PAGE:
• Infections: Similar to how swelling prevents your body from healing an injury, it also makes it harder for your skin to ward off infections. Swelling opens up pathways for bacteria that our skin is normally skilled at blocking.
  • Blood Clots: Blood pooling in the vein increases your risk of developing a blood clot. These are troublesome enough, but sometimes the clot will form in a deeper vein. This is a huge concern that must be treated as quickly as possible, as the clot can travel to the lungs and become life-threatening.

Hormones Impact Your Overall Vein Health

Anyone can get varicose veins, regardless of age, gender, or lifestyle. Still, we see women at an increased risk of developing them. Why is this? It’s simple — blame hormones. Birth control, hormone replacement, and pregnancy can all increase a woman’s risk of getting varicose veins. Pregnancy is especially tied to varicose veins as it causes increased blood volume and additional weight, which puts extra pressure on already-strained leg veins.

You Can’t Treat Varicose Veins at Home

It may be tempting to look up DIY vein care, and some tips and tricks can actually offer much-needed symptomatic relief. Unfortunately, there aren’t any at-home treatments that can get rid of the varicose vein entirely. You’ll need to see a specialist. Not all vein problems are visible to the eye, so a professional can take a deeper look with an ultrasound and pinpoint the exact problem. They can then determine the best course of treatment to take care of that troublesome vein so you can live life pain-free.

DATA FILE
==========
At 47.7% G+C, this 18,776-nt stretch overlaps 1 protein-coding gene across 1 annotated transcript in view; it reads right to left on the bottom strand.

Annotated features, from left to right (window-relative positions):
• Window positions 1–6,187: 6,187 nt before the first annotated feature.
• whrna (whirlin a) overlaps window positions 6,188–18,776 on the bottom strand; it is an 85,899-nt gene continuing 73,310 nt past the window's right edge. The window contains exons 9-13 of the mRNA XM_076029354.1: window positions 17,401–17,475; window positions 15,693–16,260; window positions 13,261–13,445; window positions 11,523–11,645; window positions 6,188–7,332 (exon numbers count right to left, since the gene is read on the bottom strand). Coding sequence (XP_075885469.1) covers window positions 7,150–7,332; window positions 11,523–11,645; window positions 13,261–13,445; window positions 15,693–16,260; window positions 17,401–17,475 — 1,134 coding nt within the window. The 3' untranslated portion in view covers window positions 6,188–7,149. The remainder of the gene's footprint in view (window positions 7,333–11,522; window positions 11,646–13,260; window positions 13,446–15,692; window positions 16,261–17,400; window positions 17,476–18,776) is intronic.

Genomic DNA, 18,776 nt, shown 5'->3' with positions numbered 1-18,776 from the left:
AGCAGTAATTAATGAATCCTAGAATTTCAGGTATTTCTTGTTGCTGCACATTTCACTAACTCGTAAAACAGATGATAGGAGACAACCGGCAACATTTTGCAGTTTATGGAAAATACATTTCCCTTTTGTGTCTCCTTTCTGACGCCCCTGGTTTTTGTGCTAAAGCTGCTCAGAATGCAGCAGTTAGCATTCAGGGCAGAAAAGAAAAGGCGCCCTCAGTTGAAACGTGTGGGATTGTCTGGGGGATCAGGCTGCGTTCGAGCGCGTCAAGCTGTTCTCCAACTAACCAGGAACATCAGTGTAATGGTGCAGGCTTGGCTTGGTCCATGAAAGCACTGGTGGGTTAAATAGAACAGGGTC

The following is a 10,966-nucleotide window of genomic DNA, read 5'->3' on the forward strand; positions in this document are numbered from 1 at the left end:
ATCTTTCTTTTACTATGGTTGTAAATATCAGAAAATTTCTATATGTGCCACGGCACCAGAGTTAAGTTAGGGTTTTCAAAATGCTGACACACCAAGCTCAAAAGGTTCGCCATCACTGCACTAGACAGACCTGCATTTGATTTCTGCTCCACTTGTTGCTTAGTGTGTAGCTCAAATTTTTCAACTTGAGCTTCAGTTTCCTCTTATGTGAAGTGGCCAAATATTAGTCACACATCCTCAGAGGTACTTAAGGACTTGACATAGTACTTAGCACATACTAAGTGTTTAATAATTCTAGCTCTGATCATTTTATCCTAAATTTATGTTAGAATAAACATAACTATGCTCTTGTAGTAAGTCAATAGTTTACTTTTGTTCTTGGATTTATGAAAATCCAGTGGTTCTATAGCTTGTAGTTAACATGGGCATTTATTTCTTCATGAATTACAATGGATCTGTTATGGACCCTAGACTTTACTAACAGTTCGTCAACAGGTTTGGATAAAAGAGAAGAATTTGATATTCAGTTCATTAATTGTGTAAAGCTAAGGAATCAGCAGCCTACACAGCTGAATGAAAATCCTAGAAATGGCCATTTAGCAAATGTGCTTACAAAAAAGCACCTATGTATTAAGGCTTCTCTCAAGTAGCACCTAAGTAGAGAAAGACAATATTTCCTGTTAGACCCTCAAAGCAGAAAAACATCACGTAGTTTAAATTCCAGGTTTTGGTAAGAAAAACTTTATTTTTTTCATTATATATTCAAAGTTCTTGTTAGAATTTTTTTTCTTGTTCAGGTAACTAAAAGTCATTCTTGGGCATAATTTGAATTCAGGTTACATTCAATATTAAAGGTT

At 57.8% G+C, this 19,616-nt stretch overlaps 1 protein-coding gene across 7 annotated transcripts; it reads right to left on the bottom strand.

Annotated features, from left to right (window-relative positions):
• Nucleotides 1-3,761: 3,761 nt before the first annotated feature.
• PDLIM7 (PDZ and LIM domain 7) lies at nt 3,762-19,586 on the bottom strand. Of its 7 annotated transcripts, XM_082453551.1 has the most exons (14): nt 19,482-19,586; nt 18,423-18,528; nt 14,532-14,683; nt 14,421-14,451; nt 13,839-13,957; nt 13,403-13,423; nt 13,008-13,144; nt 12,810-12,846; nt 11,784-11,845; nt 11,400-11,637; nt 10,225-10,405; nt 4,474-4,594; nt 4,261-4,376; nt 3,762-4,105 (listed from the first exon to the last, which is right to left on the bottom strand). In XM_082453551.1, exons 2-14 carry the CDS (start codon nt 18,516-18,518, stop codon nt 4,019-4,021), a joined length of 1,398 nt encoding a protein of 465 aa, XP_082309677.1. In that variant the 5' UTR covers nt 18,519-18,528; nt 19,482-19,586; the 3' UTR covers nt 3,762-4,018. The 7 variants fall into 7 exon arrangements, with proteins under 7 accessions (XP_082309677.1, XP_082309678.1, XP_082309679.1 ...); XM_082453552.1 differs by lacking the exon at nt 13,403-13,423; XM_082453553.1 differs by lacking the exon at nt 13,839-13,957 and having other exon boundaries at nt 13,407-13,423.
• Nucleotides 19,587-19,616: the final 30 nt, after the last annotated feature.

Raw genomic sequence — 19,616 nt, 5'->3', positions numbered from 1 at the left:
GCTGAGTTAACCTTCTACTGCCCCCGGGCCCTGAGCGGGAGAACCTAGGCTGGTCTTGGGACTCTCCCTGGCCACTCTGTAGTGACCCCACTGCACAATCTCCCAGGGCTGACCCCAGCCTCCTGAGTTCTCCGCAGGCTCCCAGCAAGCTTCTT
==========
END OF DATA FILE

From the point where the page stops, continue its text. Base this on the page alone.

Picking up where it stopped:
Treatment is Easier Than You May Think

The days of vein stripping are long gone, so don’t worry about facing a painful procedure. Minimally invasive treatments have since taken their place. The type of therapy that’s best for you will vary based on your vein health. A specialist may recommend Sclerotherapy, which involves injecting a solution into the vein to cause it to scar and fade. Or they may recommend Endovenous Laser Treatment (EVLT), which applies heat therapy to the vein to seal it. Venaseal is another excellent option, which uses special medical glue to seal the vein. All of these treatments are quick with minimal downtime, getting you back on your feet right away.

Scheduling Treatment is Easy, Too

Central Florida Vein & Vascular Center is home to vein specialists in Orlando who have dedicated their lives to vein care. We carefully assess our patient’s vein health so that we can curate a treatment plan that will deliver the best results. If you have any questions or concerns about your veins, there’s no reason to wait — we’re just a phone call away. We also have three convenient locations at The Villages, Hunters Creek, and Ocoee. Schedule a consultation to see us by calling 407-545-3385 or 352-658-5547 today.

Ocoee / Health Central

10000 W. Colonial Dr. #495
 Ocoee, FL 34761

(407) 293-5944 | Fax: (407) 293-7355
Hunters Creek / The Loop

1130 Cypress Glen Circle
 Kissimmee, FL 34741

(407) 293-5944 | Fax: (407) 293-7355
The Villages

1503 Buenos Aires Blvd. #123
 The Villages, FL 32159

(352) 561-2800 | Fax: (407) 293-7355